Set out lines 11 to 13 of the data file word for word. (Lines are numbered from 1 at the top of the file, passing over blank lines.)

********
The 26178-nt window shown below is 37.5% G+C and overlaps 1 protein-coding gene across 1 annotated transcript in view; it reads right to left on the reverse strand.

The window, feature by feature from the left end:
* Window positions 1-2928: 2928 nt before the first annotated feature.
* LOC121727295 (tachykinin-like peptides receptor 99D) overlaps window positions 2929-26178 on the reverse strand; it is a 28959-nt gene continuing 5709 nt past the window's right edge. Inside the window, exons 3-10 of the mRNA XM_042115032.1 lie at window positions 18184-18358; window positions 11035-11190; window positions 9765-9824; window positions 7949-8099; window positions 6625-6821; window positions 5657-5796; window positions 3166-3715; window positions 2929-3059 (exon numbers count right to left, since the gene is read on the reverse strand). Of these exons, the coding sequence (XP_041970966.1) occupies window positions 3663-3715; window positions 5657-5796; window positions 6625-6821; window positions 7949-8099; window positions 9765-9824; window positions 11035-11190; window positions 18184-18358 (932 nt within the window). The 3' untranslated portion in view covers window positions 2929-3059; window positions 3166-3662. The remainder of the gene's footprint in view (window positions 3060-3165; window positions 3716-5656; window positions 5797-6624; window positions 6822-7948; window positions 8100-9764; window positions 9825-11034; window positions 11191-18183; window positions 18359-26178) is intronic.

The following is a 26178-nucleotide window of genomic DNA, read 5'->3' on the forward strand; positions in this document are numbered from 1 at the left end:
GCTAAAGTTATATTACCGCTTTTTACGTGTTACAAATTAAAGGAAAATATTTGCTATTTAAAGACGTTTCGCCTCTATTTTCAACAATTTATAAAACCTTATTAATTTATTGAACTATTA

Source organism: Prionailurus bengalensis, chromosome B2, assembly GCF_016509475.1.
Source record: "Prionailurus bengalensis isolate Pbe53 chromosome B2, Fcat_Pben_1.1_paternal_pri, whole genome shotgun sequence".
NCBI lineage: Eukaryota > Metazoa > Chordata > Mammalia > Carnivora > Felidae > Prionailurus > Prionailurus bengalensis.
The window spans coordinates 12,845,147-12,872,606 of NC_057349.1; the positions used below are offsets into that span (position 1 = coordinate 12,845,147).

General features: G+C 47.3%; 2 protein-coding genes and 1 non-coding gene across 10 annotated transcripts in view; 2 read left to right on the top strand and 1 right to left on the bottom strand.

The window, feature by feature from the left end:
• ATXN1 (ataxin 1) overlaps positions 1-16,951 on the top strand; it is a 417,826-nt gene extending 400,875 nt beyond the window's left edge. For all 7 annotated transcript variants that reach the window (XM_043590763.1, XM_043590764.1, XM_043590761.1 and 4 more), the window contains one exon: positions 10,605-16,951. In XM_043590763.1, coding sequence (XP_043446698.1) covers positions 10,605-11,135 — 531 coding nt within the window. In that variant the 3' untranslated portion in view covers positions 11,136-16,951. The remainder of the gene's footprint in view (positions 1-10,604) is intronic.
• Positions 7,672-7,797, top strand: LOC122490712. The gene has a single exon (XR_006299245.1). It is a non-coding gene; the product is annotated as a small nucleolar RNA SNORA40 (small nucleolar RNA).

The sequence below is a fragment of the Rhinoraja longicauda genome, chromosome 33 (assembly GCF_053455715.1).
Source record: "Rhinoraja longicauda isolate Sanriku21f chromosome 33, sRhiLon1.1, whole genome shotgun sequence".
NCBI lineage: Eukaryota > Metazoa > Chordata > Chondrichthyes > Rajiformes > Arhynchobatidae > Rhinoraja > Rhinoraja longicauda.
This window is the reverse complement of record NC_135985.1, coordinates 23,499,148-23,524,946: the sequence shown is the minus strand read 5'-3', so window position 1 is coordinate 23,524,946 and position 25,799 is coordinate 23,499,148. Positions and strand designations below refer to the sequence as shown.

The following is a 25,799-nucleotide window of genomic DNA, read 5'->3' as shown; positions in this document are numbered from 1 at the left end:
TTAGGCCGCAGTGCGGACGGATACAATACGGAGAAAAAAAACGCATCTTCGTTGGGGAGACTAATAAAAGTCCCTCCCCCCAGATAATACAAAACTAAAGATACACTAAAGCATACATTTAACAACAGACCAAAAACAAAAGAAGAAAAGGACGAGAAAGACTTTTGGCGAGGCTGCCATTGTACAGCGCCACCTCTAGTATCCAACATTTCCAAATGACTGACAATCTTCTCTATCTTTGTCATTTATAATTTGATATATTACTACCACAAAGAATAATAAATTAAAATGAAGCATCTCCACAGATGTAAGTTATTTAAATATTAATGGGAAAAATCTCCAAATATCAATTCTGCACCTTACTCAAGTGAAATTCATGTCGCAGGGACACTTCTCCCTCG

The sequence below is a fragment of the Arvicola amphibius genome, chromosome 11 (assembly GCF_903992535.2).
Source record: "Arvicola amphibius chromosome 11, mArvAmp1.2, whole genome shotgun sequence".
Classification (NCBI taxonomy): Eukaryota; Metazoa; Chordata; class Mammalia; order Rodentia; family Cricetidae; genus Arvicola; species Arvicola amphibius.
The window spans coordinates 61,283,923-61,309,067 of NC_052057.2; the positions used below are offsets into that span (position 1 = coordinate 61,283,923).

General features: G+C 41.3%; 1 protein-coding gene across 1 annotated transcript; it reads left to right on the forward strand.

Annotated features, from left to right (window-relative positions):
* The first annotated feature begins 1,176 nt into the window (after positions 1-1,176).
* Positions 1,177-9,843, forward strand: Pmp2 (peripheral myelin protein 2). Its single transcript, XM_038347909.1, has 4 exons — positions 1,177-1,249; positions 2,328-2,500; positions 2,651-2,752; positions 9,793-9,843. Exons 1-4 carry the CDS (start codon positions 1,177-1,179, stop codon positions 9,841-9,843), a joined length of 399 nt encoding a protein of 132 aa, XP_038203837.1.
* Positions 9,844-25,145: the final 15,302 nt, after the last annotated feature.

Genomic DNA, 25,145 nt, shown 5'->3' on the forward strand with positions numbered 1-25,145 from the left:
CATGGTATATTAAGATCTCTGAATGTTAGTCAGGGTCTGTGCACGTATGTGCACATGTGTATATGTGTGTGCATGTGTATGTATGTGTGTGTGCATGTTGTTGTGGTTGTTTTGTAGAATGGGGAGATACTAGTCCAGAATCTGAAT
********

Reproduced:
General features: G+C 47.3%; 2 protein-coding genes and 1 non-coding gene across 10 annotated transcripts in view; 2 read left to right on the top strand and 1 right to left on the bottom strand.

The window, feature by feature from the left end:
• ATXN1 (ataxin 1) overlaps positions 1-16,951 on the top strand; it is a 417,826-nt gene extending 400,875 nt beyond the window's left edge. For all 7 annotated transcript variants that reach the window (XM_043590763.1, XM_043590764.1, XM_043590761.1 and 4 more), the window contains one exon: positions 10,605-16,951. In XM_043590763.1, coding sequence (XP_043446698.1) covers positions 10,605-11,135 — 531 coding nt within the window. In that variant the 3' untranslated portion in view covers positions 11,136-16,951. The remainder of the gene's footprint in view (positions 1-10,604) is intronic.